Atom Films was a darling of the Internet's original content space a few years back, managing to evade the carnage that engulfed so many similar companies. Part of its survival was due to its reaching out to other media, including television.
A few months ago, Atom's first TV vehicle was formed when Comcast Corp. launched a video-on-denand offering from Atom Television, run by former Century Communications Corp. executive Andrew Tow.
Tow launched several cable networks in Australia in the 1990s, after leaving Century. His Global Media Holdings then approached Atom Films about forming a joint venture.
In addition to securing VOD deals with several other distributors, Atom Television plans to add an HDTV element in the near future.
"We wanted to create an outlet for them on TV," Tow said. "They have an eternal flow of content and we want to be the dominant aggregator of short-form elements on broadband."
What helps, of course, is the buzz Atom has already generated in the marketplace. While Tow continues to work on building a digital channel, taking Atom's tailor-made short film content down the on-demand route made more sense.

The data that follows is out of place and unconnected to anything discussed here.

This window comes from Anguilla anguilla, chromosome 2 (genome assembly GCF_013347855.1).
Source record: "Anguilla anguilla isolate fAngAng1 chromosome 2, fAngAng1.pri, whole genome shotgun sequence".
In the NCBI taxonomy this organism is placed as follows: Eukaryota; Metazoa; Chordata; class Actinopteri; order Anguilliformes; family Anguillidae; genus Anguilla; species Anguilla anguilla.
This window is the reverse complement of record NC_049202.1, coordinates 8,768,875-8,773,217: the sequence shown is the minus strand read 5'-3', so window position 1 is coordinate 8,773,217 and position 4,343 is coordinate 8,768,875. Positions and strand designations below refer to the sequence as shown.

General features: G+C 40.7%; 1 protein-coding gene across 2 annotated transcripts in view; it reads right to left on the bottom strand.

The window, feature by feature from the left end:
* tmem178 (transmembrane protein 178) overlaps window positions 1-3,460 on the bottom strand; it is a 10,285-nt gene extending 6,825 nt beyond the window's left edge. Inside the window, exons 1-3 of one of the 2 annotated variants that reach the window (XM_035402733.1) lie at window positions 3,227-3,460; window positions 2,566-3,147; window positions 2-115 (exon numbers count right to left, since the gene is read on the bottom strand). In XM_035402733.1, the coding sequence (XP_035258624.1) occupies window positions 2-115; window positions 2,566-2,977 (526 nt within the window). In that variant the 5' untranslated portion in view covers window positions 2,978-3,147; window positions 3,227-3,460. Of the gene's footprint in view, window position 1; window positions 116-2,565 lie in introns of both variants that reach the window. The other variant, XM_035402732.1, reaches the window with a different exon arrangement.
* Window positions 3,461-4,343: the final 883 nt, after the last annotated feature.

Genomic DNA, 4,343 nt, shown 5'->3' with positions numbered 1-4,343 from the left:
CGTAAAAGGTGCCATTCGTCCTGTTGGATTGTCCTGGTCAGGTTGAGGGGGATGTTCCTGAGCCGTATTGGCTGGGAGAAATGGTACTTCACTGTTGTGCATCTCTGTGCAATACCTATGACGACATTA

Atom will package 40 to 50 shorts for Comcast each month.
"We're doing themed compilations with the shorts. Some are comedies, some have big stars, some are animated," Tow said. "We created the packaging at GMH. We do the creative interstitial elements and create a context for the shorts."
In addition to Comcast, Atom has signed deals with Cablevision Systems Corp., On Command, RCN Corp. and two Canadian cable operators.
"Things are starting to percolate for us," Tow said. "We're gaining some momentum. We've done well with the Comcast trial and like to expand the range of offerings."
For instance, Atom's deal with Cablevision is built around revenue-sharing, with each VOD short carrying a set price. Cablevision charges $2.95 for each 60-minute compilation.
"Someone paying that should get a deeper, richer experience," he said.
Atom supplies Cablevision and On Command with about 20 hours of fare each month.
Tow is also considering an SVOD service that would offer 15 to 20 hours of programming each month for a flat fee in the several-dollar range, he said.
Some programming will be offered in both packages, said Tow, but content should be different enough to maintain premium elements for the paying customers, as hundreds of hours of short films are available to Atom TV.
"For every 100 or so films they receive, they only put one or two on the air," he said.
VOD fits well into Atom's three-platform strategy, which also includes broadband Internet access and the soon-to-be-launched diginet.
"The goal is to use the broadband model to promote VOD and the channel and use the VOD opportunity to include promotional messages for the network and broadband," he said. "We have a cross-media opportunity."